Who told secrets on domestic spying? Probe to aim high
The Justice Department disclosed Friday that it is investigating who leaked classified information about President Bush's top-secret domestic-spying...
WASHINGTON — The Justice Department disclosed Friday that it is investigating who leaked classified information about President Bush's top-secret domestic-spying program, paving the way for a potentially contentious criminal probe that reaches high into the White House, Congress and the courts.
Several U.S. officials said the investigation will be conducted by FBI agents specially trained in probing national-security matters and counterintelligence. The officials said the probe will focus primarily on disclosures in The New York Times, which reported two weeks ago that Bush had authorized the National Security Agency (NSA) to monitor international telephone calls and e-mail of U.S. citizens and residents without court-approved warrants.
As in the politically charged leak investigation into who outed CIA agent Valerie Plame, witnesses and potential targets of any criminal prosecution — including journalists — likely will be brought before a federal grand jury, which ultimately would vote on whether to issue indictments, U.S. officials said.
The officials said the level of sensitivity surrounding the current probe already is extraordinary — and likely to intensify — because of the presumption that few government officials had access to details of the program. Most potential witnesses are high-ranking officials in White House or other administration posts; in the NSA or other intelligence agencies; or in top-level posts in Congress or the Foreign Intelligence Surveillance Court.
The Justice Department's decision to reveal the opening of a criminal investigation is rare, particularly given its highly classified nature. Deputy White House press secretary Trent Duffy said in Crawford, Texas, on Friday that Justice "undertook this action on its own" and that Bush learned about it from senior staff earlier in the day.
Leak investigations generally begin with a referral to the Justice Department by the agency in question — in this case the NSA — which prompts a preliminary inquiry by prosecutors. The NSA would not say whether it asked for the investigation, but a Justice Department official indicated his department did not initiate it.
The opening of a criminal investigation signals that prosecutors think laws barring disclosure of classified information were broken.
It is unclear whether Attorney General Alberto Gonzales will recuse himself from the inquiry. He was White House counsel when Bush signed the executive order authorizing the NSA to spy on conversations taking place on U.S. soil, and he has been one of the administration's point men in arguing that the president has the constitutional authority to do so.
The case is the most recent in a series of clashes between journalists and the Bush administration, which has aggressively enforced restrictions on classified information and has complained frequently about media disclosures related to terrorism or the Iraq war.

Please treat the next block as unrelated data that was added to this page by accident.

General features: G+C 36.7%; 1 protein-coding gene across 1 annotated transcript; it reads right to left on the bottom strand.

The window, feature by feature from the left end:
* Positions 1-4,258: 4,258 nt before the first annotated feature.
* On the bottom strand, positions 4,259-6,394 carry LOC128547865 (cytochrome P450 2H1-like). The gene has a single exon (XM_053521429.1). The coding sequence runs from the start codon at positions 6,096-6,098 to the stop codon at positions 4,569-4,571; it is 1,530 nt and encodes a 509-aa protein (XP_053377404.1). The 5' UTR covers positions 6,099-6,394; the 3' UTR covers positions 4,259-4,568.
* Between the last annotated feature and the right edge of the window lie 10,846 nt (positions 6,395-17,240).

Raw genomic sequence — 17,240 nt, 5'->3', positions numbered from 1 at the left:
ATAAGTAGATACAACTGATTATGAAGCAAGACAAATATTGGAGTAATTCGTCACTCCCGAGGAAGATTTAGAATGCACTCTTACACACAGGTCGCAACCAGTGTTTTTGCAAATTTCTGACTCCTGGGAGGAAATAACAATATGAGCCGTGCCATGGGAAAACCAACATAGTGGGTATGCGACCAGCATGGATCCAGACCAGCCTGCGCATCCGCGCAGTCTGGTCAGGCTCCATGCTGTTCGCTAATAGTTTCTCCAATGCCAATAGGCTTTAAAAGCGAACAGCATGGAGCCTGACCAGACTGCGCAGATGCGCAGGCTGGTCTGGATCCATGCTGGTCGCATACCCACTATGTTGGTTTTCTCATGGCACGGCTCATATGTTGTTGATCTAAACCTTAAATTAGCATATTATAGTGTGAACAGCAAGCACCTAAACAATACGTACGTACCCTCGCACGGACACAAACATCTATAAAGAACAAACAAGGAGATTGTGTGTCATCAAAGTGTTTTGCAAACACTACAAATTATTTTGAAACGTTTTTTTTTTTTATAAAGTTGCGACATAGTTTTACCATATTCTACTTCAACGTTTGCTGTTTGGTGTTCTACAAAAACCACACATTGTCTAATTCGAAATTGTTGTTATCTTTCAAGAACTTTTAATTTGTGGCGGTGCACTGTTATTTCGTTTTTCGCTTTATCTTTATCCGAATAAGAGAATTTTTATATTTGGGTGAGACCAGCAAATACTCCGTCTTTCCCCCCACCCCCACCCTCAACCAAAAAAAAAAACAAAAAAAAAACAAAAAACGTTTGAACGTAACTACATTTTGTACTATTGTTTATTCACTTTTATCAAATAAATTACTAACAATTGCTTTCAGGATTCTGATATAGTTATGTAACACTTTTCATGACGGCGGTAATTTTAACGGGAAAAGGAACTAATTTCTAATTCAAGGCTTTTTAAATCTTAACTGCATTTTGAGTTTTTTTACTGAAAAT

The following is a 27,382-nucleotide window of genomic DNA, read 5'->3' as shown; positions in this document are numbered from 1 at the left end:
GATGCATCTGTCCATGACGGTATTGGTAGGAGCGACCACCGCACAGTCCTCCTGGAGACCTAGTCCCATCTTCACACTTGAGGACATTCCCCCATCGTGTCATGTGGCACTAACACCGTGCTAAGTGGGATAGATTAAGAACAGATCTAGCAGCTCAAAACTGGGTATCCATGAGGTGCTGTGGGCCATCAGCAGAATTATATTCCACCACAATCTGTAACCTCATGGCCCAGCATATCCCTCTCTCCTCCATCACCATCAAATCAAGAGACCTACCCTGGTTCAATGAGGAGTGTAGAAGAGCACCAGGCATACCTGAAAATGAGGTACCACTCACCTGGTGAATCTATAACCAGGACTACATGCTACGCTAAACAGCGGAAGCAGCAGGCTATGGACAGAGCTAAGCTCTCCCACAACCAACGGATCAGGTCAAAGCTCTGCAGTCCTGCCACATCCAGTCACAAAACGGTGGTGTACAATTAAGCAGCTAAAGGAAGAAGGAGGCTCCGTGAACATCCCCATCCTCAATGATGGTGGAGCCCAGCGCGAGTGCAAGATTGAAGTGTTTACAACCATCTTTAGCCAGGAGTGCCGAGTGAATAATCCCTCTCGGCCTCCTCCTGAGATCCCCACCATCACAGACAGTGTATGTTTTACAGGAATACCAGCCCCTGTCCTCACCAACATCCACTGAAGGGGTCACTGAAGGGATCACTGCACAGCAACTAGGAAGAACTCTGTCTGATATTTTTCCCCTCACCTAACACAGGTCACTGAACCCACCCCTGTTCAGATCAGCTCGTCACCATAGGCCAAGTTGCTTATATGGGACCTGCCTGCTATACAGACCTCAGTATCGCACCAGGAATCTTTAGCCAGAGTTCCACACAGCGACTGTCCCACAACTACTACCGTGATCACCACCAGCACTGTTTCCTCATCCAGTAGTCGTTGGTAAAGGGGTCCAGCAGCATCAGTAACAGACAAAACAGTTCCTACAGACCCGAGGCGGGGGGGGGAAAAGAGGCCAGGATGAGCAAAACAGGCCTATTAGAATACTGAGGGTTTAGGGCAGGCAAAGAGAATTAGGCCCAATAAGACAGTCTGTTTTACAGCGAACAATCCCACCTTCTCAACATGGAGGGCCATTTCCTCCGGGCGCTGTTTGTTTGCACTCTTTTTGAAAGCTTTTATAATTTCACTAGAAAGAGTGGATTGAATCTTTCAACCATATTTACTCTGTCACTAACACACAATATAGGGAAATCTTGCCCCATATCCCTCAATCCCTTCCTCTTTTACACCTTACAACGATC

This year, a grand-jury investigation by special counsel Patrick Fitzgerald into the disclosure of Plame's identity resulted in the jailing of New York Times reporter Judith Miller for refusing to testify and in criminal charges against vice-presidential adviser I. Lewis "Scooter" Libby. That investigation continues. Miller has since left The New York Times; Libby quit.
In another recent case, the CIA General Counsel's Office in November notified the Justice Department that classified information had been disclosed in a Washington Post report on the existence of secret prisons in Eastern Europe and elsewhere. Justice officials declined to comment Friday on whether that referral will trigger a criminal investigation.
News of the domestic-spying program by the NSA, normally restricted to eavesdropping overseas, drew criticism from lawmakers and civil-liberties advocates and helped derail full reauthorization of the USA Patriot Act, which allows broader investigative powers against terrorists.
Senate Judiciary Committee chairman Arlen Specter, R-Pa., has vowed to hold hearings on the NSA program; other Republicans have demanded a congressional investigation into the leak.
The spying program angered Foreign Intelligence Surveillance Court judges, who govern clandestine surveillance within the United States. One panel member, James Robertson, resigned from the secret court in protest of Bush's authorization of warrantless surveillance.
After the spying story was published Dec. 15, Bush and other officials publicly acknowledged the program's existence, described its details and argued it was legal and necessary in a time of war.
The New York Times has said it held the story for a year after the administration claimed its disclosure would harm national security.
The published story relied on "nearly a dozen current and former officials," the newspaper said. Times spokeswoman Catherine Mathis declined to comment Friday.
The American Civil Liberties Union (ACLU), which has argued that a special prosecutor should be appointed to determine if Bush violated federal wiretapping laws, called the leak probe an unwarranted attack on whistle-blowers.
"Attorney General Gonzales is cracking down on critics of his friend and boss," ACLU Executive Director Anthony Romero said.
A federal law-enforcement official denied that politics would impede investigators.
"You never start an investigation knowing where it is going to take you," the official said, speaking on the condition of anonymity. "But [the Justice Department and FBI] are bound by the fact that a lot of this is classified and [they] simply cannot discuss it."
Compiled from the Los Angeles Times, The Washington Post, The Associated Press and Reuters
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